Ah ya.

Saya menemukan kasus menarik ini. Saya memang berlangganan artikel dari Medscape. Salah satu hasilnya, dapat teman-teman nikmati di kategori USMLE.

Kenapa saya hanya copy paste dari Medscape?

Ya karena saya belum bisa membuat pertanyaan jawaban dan pembahasan yang begitu bagus. Lagipula, dengan saya masukkan ke kategori USMLE, maka jelas, tujuannya adalah bagi mereka yang ingin belajar mengerjakan soal-soal USMLE. Dan saya rasa mengerjakan soal-soal tersebut juga tidak merugikan. Menguntungkan malah. Gratis kan?

kembali ke posting ini. Saya mendapat kasus ini pada seksi case of the week. Sempat ragu untuk mem-posting kasus ini. Karena saya masih ragu terkait dengan hak cipta. Medscape memang rutin memberikan kasus-kasus untuk pembelajaran. Dan semuanya gratis bagi mereka yang teregistrasi. Pertanyaannya, apakah saya berhak untuk mempublikasikan kasus yang saya dapat dari Medscape, sekalipun saya tidak bermaksud profit-oriented? Namun pada akhirnya saya memutuskan untuk meng-upload kasus ini karena memang menarik.

Sekali lagi, niat saya hanya ingin share informasi dan ilmu yang menarik.

Semoga tidak ada masalah dan selamat menikmati..

 

The Curious Case of the Patient Who Was Killed by a Corpse

The patient was a 57-year-old male who discovered a hidden body after a prolonged and costly search.
The corpse was that of a young man, who died under somewhat unusual, possibly violent, circumstances and was buried in a secret location that remained undiscovered for many years. Although buried for a long time, the body was well preserved. Little is known about the health status of the young man during his life, except that he may have been androgynous. He seemed to have difficulty walking, requiring the use of a cane. Final events, possibly leading to his death, were a fractured skull and a fracture of the leg.
After encountering the corpse, the patient, an astute but amateur scientist, spent many hours in close contact with the body. One evening, several weeks after discovering the gravesite, while he was shaving, the patient sliced off a healing facial pimple that probably originated from a mosquito bite. The cut on his face became infected and soon afterwards he died.

Medical History
The patient was a previously healthy 57-year-old man, married with 2 children, and with no known familial disease. The patient was a smoker, and his history included a serious automobile crash when he was 35 years old, which may have caused a punctured lung. His other injuries at the time of the vehicular crash included a broken wrist, burns, and damage to his palette. After he recovered, he remained thin and fragile, suffering from recurrent lung infections.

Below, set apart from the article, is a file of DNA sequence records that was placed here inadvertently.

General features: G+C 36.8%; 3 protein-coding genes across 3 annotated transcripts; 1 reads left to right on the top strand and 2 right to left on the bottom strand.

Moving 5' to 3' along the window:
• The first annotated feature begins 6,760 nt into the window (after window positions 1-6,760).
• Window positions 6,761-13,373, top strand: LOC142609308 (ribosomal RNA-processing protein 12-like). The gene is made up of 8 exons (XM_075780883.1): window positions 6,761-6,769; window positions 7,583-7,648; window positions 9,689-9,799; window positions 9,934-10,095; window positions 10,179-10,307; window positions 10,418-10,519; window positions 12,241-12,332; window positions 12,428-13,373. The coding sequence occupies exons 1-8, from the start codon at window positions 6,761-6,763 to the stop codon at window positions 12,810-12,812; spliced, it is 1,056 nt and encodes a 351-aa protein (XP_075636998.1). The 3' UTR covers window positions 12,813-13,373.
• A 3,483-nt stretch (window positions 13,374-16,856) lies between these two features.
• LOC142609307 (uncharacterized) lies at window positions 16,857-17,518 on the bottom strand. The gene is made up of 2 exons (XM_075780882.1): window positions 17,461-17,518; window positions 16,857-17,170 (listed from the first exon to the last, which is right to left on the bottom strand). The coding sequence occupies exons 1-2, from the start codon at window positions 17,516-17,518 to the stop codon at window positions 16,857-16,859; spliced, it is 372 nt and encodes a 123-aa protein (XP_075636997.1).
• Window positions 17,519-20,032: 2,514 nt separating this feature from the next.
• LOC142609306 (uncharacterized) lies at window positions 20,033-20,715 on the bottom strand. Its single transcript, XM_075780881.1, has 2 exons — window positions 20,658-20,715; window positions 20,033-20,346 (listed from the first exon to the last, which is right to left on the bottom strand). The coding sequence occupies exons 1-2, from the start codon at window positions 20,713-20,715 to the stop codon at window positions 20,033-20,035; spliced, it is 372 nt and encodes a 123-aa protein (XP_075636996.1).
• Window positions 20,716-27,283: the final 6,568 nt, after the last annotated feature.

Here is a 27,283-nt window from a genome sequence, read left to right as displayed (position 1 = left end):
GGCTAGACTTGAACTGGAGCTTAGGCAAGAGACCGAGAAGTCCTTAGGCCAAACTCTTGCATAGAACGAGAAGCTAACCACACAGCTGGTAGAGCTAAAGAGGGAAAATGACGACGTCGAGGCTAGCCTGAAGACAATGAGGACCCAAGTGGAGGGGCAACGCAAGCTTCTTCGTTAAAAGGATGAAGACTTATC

What is the name of the patient who died after discovering the corpse?
a. Heinrich Schleimann
b. Arthur Evans
c. George Edward Stanhope Molyneux Herbert, 5th Earl of Carnarvon
d. Charles Darwin

Who was the corpse?
a. Mark Anthony
b. Alexander the Great
c. King Tutankhamun
d. Hannibal

In 1922, Lord Carnarvon discovered the hidden tomb of the Egyptian King Tutankhamun, which had been careful hidden in the Valley of Kings. Although their deaths are separated by more than 3000 years, the deaths of King Tut and Lord Carnarvon have some close links: both men suffered from poor health prior to their death; infection is likely to have played a causative role leading to both deaths; both men, as a result of inherited wealth, led privileged lives. Now, based on recent DNA analysis, we know many of the details surrounding King Tut’s health even though he died centuries ago. It is surprising that we know less about Lord Carnarvon’s comparatively recent death than we do about King Tut’s death. Is it possible that King Tut, seeking revenge for having his burial place disturbed, struck back from the grave to kill Lord Carnarvon? Although unlikely, the “curse of the Pharaoh” legend persists.

Further Reading
Reeves N. The Complete Tutankhamun: The King, the Tomb, the Royal Treasure. Thames & Hudson. 1995
Hawass Z. Tutankhamun and the Golden Age of the Pharaohs: Official Companion Book to the Exhibition sponsored by National Geographic National Geographic; 1St Edition. 2005

Websites
KingTutOne.com
LookLex Encyclopaedia
Tutankhamon’s Curse

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